The Social Side of Fitness

Social media is said to be a good fitness motivation, as people are finding solo gym sessions harder.

Instagram, one of the top social platforms of the world has 400 million daily active users. Instagram is great for following people you don’t personally know and a huge portion of those people being followed are fitness influencers.

“It does create unrealistic expectations. Social media as a whole shows off people’s highlight reels, complete with airbrushed abs and filters. The social world is relatively new, so we don’t know the long-term impact of all of this, but right now it’s easy to assume it does create body image issues among both men and women,” says Mitch Calvert. A transformation body coach whose business and clients are all from social media.

180 million of those Instagram accounts are fitness related. They are successful because 75 per cent of Instagram users take action from the posts they see by following an influencer or going to their website.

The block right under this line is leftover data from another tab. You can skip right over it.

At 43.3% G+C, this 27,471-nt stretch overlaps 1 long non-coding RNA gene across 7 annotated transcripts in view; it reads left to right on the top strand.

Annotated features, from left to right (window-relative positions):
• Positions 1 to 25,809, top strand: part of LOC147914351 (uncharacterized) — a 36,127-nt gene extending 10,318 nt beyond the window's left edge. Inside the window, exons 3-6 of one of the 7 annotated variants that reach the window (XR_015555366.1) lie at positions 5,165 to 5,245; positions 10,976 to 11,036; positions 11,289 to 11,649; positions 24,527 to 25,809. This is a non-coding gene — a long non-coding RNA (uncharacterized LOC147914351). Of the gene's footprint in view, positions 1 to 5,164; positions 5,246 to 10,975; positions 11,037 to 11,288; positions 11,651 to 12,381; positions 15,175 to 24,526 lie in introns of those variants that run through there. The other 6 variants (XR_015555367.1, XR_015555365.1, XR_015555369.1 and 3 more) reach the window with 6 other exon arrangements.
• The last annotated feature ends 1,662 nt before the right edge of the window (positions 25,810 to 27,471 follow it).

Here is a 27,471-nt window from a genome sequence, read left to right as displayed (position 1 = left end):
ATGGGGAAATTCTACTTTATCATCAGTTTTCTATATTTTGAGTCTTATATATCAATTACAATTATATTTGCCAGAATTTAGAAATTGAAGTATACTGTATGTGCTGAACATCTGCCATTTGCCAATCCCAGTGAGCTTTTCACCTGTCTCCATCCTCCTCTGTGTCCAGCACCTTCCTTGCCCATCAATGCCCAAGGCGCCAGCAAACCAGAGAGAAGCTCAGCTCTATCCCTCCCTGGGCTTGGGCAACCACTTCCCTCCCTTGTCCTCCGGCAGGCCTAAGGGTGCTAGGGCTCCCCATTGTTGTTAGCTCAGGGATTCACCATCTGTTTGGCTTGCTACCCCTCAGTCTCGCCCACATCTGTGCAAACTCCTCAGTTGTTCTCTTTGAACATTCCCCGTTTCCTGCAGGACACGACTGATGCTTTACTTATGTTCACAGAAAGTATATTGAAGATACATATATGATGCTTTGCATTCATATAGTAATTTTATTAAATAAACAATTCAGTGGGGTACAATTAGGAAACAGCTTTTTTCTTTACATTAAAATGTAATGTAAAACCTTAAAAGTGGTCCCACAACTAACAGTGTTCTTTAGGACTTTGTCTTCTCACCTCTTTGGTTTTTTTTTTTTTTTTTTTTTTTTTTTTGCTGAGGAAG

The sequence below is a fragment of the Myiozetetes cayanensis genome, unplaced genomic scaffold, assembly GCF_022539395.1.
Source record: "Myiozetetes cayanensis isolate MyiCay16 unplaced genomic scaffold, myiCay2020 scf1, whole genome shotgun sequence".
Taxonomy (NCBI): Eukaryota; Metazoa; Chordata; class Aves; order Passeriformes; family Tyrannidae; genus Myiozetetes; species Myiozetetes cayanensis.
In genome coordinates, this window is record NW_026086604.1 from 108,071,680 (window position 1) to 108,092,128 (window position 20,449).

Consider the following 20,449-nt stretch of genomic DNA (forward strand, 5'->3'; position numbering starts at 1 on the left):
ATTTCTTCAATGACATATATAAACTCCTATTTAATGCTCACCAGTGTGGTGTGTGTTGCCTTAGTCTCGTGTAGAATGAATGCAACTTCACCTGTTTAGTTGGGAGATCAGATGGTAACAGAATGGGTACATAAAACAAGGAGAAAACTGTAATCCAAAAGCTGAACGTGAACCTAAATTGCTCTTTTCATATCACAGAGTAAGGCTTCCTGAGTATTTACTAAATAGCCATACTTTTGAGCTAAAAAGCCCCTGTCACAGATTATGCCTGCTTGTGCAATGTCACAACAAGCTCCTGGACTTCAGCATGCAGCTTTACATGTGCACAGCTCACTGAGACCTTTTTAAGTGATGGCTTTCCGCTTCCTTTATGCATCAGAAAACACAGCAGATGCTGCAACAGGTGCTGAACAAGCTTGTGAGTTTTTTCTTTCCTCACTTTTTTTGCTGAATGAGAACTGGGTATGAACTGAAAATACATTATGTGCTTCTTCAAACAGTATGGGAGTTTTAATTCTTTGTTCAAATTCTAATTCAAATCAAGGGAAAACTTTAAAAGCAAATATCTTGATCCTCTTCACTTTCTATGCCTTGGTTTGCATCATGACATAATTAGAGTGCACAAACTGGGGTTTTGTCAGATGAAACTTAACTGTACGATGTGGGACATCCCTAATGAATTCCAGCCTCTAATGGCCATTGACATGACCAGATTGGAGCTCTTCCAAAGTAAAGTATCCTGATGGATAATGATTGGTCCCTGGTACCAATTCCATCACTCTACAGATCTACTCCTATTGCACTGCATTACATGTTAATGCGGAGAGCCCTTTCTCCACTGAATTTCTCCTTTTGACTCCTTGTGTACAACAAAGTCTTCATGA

“The lone wolf approach to fitness only works for the most dedicated individuals. Research shows that having a close friend or family member lose weight increases your chances of doing the same,” says Calvert.

When Lauren Parsons joined a cycle class she knew the community is what she was missing from her workouts. She was always shy until she got on the bike with people that supported her.

“You get on the bike and you sort of become a different person,” says Lauren ** now a cycle class instructor at Saikel Studio.

Being part of a fitness influencer following can give you a sense of community and help motivate you to continue your own fitness journey. The problem with following a large influencer is that they are doing things to gain their following and may not have your best interest at heart, especially in terms of losing weight in the proper way.


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